The end of marriage?
By:9 commentsNovember 9, 2016
“stable families and marriage are a major part of the glue that holds our society together”
Jeremy Lefroy MP & Fiona Bruce MP, The Telegraph, 18th August 2014
Last Friday the Office for National Statistics (ONS) published its latest annual statistical bulletin for Families and Households in the UK. For those who so passionately support the institution of marriage, it must make pretty grim reading. The headline statistic from the bulletin is that cohabiting couple families remain the fastest growing family type in the UK.
The ONS puts the figures for this year in context, by comparing them with the figures for 1996. During that twenty year period the number of cohabiting couples in the country has more than doubled, from 1.5 million families to 3.3 million families. That’s roughly an increase from 9 per cent of all families in 1996 to 17 per of all families in 2016 (the fact that this is not a doubling of the percentage is due to the increased number of families since 1996). To put that in context, the percentage of married couple families has decreased over the twenty years, from 77 per cent to 71 per cent (although there are also now some civil partner couple families). The percentage of lone parent families has stayed about the same, increasing from 14 per cent in 1996 to 15 per cent in 2016.
Now, it doesn’t take a genius to make some extrapolations from the figures, on the assumption that this trend is going to continue at the same rate. My rough calculation suggests that in twenty years about a third of all families will be cohabiting couples, and in forty years’ time that will be up to two thirds.
Now, I doubt that the increase in the proportion of cohabiting couples will continue at the same rate for the next forty years, but whatever happens it does seem highly likely that the increase will continue for some time to come. I think a reasonable guess is that in forty years between a third and a half of all families are likely to be cohabiting couple families. Whatever, it is clear that marriage will continue to decline, and become less important.
That that is a fact can be shown by at least two other realities for the supporters of marriage. Firstly, I think it is undeniable that, like it or not, many, if not most, people in this country no longer think of marriage as permanent. Yes, there are still a lot of people who do think that way, but you only have to look at the divorce statistics and the number of people who have multiple marriages to see that for many marriage is a disposable commodity, like so many other things these days. Even for those who don’t treat marriage that lightly, divorce is a much easier choice than it once was, and it certainly has little of the stigma it once had. It is particularly noticeable, for example, that divorce has increased amongst older couples, who no longer feel bound together for life, as was previously the case.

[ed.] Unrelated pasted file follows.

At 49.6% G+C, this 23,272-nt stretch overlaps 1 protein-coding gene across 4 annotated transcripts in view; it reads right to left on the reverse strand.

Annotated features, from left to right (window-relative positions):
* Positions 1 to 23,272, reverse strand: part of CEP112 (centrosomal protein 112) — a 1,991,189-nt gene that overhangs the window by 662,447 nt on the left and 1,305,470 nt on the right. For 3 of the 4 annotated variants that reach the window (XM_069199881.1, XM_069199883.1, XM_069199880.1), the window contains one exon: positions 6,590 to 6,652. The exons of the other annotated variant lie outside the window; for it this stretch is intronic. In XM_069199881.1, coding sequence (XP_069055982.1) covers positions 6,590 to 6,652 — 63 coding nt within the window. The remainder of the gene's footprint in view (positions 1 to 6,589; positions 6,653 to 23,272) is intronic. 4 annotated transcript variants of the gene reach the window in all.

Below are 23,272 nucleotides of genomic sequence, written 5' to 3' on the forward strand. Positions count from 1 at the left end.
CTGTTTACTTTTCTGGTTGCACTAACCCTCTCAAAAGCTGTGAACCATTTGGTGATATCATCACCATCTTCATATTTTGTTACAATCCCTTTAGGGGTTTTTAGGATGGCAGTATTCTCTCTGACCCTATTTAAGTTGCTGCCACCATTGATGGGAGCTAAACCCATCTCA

The other reality is that all attempts to encourage marriage have, self-evidently, failed. Take, for example, the government’s (admittedly rather feeble) attempt to promote marriage by re-introducing a tax perk for married couples last year. According to HM Revenue and Customs less than a quarter of couples eligible for it have even bothered to claim it. Other, non-government, initiatives such as the Marriage Foundation that was launched in 2012 have also obviously failed to reverse the downward marriage trend.
So, what will the implications of the end of marriage as the dominant family type be for the country? Will it bring disaster and the breakdown of society, as some predict? Or is it just part of a natural progression away from tradition and convention? Will it simply be that individuals will be less tightly tied to one another, and freer to live their lives as they wish? And will that mean that families will, on average, be less stable than they were? If so, what will the implications of that be for children and couples who separate?
These are serious questions that we are going to have to address, and sooner rather than later. We are, for example, going to have to get a move on with finally giving proper rights to cohabiting couples when they separate. As for the idea that marriage is part of the glue that holds society together I’m not entirely convinced, but if it is then we may have to find some other form of adhesive, and pretty quickly.
The ONS bulletin can be found here.
Image by David Joyce via Flickr under a Creative Commons licence
November 9, 2016